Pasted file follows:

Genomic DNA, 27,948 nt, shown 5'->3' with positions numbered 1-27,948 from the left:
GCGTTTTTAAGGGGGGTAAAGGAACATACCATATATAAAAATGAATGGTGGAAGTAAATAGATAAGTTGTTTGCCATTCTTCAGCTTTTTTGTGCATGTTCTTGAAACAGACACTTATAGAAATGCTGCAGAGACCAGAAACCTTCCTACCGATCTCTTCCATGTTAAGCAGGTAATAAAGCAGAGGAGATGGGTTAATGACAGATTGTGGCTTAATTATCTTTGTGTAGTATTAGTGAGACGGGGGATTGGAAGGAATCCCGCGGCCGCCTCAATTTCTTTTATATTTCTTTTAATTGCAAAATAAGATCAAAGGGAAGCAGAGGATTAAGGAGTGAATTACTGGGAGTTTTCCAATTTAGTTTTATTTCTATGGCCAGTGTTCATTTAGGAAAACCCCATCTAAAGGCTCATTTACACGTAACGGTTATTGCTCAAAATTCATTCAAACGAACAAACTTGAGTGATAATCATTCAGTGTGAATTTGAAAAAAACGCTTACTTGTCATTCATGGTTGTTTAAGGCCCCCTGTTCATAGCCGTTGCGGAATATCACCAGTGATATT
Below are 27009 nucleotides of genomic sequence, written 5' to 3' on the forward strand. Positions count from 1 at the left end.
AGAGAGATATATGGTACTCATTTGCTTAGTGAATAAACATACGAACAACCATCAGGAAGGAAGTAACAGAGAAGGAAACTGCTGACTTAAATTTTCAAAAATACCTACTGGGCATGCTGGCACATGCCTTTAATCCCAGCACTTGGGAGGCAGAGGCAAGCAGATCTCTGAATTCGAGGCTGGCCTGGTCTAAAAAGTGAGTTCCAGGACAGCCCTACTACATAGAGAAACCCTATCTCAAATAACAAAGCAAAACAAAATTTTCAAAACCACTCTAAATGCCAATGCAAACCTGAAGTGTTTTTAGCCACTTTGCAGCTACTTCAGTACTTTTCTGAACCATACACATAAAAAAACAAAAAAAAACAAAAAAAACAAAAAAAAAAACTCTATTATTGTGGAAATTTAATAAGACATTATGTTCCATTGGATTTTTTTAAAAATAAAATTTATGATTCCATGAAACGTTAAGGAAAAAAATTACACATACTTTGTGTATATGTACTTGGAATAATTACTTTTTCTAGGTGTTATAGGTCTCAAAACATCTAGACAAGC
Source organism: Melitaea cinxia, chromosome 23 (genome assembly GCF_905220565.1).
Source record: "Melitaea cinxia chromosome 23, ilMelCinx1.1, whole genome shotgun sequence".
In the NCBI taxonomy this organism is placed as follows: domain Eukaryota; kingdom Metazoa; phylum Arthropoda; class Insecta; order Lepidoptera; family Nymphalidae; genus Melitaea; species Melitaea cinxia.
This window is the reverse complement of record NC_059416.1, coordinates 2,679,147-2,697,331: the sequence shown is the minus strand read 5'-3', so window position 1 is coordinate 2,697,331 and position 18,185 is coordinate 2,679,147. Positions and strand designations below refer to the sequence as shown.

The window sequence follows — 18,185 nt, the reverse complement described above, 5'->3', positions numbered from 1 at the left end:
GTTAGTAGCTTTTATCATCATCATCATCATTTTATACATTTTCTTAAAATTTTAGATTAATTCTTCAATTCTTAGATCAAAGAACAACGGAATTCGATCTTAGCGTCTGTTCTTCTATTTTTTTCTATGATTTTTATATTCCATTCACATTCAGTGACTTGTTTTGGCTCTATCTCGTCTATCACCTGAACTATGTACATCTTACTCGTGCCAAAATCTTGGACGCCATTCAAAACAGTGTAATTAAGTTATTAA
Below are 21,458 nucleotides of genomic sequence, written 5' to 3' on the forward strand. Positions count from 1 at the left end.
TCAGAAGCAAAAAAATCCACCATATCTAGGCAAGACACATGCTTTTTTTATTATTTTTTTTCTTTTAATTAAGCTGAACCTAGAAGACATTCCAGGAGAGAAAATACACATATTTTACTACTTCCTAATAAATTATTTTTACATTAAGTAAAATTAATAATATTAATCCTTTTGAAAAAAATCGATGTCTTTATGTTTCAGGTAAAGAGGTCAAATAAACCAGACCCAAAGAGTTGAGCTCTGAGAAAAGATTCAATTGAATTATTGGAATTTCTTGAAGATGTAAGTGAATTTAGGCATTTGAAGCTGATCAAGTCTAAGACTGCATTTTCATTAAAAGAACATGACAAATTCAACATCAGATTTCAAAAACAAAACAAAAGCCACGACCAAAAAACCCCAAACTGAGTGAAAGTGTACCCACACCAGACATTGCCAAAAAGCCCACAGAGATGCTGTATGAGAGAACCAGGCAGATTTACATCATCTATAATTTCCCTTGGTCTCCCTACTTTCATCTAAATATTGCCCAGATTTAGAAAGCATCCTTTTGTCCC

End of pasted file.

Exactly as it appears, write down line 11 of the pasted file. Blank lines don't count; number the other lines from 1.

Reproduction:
Below are 21,458 nucleotides of genomic sequence, written 5' to 3' on the forward strand. Positions count from 1 at the left end.